In contrast, Irish Water is not taking on board CFCE’s advice but instead insist on trenching their proposed discharge pipe through a sea-grass bed. This bed was identified by Karin Dubsky as both precious and rare. The pipe will also disrupt a local native oyster bed. Irish Water are also proposing to shorten the length of the outfall pipe by 100 meters, from 300m to 200m.
It seems, Irish Water will listen to no one as they plough on with a quick fix to try and avert the Irish Government's day of reckoning in the European Court of Justice where it could face being levied with massive daily fines for neglecting their responsibilities.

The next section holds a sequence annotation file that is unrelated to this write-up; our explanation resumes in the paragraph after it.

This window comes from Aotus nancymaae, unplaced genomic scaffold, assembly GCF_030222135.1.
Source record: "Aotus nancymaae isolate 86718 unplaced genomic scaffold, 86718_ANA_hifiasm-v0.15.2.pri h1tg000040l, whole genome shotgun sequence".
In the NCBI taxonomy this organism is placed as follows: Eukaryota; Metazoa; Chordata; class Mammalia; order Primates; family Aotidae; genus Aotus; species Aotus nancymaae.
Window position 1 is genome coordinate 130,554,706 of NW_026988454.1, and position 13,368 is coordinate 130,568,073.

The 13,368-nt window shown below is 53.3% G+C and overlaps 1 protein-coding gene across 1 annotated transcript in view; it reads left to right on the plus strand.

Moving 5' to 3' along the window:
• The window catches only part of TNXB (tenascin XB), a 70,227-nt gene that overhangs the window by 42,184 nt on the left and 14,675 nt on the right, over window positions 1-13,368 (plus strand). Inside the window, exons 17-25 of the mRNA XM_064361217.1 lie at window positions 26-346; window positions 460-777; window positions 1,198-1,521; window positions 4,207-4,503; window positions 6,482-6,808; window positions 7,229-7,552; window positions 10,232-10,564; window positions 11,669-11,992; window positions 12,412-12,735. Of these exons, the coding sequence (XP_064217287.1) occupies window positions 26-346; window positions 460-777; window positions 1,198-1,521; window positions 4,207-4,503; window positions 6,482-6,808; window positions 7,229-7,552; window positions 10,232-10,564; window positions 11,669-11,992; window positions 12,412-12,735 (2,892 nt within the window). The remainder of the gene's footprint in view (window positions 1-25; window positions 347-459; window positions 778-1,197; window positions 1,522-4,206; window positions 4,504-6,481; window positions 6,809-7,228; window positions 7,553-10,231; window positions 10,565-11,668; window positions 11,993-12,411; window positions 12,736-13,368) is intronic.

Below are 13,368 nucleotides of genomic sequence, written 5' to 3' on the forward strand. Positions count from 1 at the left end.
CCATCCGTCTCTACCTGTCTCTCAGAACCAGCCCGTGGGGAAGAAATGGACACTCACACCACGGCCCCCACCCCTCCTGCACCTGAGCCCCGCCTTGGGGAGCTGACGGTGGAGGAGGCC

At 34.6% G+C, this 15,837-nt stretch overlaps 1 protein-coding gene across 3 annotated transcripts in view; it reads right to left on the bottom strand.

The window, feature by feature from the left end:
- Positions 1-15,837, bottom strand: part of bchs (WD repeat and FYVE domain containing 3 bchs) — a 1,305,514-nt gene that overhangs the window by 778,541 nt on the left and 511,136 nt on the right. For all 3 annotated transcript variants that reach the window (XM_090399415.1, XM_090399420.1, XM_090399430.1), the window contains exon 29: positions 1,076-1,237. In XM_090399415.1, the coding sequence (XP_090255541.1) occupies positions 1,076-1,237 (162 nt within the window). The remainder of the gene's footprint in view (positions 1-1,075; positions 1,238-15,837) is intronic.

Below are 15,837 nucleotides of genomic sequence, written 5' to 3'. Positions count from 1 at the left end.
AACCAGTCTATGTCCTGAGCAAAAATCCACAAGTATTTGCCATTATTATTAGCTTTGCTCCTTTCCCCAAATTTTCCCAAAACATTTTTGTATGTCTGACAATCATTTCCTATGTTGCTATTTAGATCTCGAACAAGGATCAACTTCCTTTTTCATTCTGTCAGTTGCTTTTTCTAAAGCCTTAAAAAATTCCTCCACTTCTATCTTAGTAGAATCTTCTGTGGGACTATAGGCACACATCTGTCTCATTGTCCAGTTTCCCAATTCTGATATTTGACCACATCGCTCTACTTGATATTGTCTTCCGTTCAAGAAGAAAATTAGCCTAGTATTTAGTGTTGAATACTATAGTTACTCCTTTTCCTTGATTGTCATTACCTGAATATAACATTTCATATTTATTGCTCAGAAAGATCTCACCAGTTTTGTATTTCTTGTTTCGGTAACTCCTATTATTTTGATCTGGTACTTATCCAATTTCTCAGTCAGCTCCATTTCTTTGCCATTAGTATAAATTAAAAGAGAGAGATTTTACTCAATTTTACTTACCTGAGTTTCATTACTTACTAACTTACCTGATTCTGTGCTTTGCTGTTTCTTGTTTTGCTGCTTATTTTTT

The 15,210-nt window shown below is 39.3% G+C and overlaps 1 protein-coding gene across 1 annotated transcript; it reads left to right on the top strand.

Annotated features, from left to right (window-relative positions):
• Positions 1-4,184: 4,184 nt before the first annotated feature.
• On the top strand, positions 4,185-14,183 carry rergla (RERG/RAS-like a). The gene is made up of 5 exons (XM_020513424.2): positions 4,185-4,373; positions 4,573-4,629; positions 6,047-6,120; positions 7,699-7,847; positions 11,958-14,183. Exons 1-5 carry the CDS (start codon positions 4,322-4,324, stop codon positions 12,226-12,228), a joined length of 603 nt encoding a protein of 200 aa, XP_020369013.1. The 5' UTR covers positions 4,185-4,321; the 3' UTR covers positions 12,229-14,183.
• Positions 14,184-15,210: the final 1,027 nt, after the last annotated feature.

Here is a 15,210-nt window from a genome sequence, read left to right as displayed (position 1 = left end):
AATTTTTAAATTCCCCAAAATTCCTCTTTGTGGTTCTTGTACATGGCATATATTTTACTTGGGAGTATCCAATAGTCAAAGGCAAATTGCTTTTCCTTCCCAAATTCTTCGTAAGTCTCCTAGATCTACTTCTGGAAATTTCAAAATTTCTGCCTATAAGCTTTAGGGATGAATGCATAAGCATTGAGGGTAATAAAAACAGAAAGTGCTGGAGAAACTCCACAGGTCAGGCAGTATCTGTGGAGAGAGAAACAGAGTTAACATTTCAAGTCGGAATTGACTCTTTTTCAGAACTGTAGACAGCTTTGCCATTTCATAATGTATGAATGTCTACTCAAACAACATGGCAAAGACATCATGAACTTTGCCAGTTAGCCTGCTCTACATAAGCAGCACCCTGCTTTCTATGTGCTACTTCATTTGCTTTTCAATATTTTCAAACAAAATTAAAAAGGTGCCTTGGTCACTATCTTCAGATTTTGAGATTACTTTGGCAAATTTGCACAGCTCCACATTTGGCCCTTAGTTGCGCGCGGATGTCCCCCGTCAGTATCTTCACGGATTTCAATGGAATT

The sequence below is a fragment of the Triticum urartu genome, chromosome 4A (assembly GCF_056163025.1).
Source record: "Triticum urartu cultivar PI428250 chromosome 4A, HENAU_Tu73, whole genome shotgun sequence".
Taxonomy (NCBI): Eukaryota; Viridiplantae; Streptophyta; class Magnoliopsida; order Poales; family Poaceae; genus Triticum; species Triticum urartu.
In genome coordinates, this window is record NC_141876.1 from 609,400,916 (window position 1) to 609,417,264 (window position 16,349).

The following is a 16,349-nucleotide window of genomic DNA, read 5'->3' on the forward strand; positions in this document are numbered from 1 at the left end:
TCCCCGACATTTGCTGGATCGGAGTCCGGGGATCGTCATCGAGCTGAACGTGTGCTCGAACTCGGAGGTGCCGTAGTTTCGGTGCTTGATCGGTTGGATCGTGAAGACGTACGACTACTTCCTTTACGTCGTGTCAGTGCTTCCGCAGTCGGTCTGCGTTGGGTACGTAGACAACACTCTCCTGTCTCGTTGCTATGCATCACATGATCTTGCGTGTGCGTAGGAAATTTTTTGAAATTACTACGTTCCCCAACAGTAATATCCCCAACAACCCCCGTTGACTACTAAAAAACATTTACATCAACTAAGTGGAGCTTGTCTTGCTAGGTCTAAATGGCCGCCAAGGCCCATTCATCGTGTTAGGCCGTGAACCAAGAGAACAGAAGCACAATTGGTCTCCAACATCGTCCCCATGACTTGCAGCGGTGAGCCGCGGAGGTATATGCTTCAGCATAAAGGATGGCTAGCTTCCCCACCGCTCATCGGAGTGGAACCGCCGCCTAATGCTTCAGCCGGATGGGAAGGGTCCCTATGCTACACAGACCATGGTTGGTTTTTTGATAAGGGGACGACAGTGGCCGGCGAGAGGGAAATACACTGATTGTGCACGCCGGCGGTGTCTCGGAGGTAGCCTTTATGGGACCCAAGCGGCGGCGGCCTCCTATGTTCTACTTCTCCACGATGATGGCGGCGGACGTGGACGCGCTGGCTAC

Irish Water ignores elephant in the room
Irish Water is playing down the thorny question of lawful ownership of Lough Foyle. CFCE take no pleasure in stating that there is indisputable proof that the sea-bed of Lough Foyle belongs to the Crown Estates. If this is the case then it could be that the required ground for the proposed discharge pipe is not available as Irish Water would have you believe. Any claim of ownership on a planning application that turns out to be false could doom the project to failure in the end.
CFCE recognises the great need for sewage services in the area but we have always stated it must be "The right plant in the right place". We have to protect one of our most important community asset and avoid a potential environmental disaster.
Generations to come will never believe or accept that we allowed Irish Water to destroy our beaches, bathing waters, shore path and the unique marine ecosystem of this part of Lough Foyle.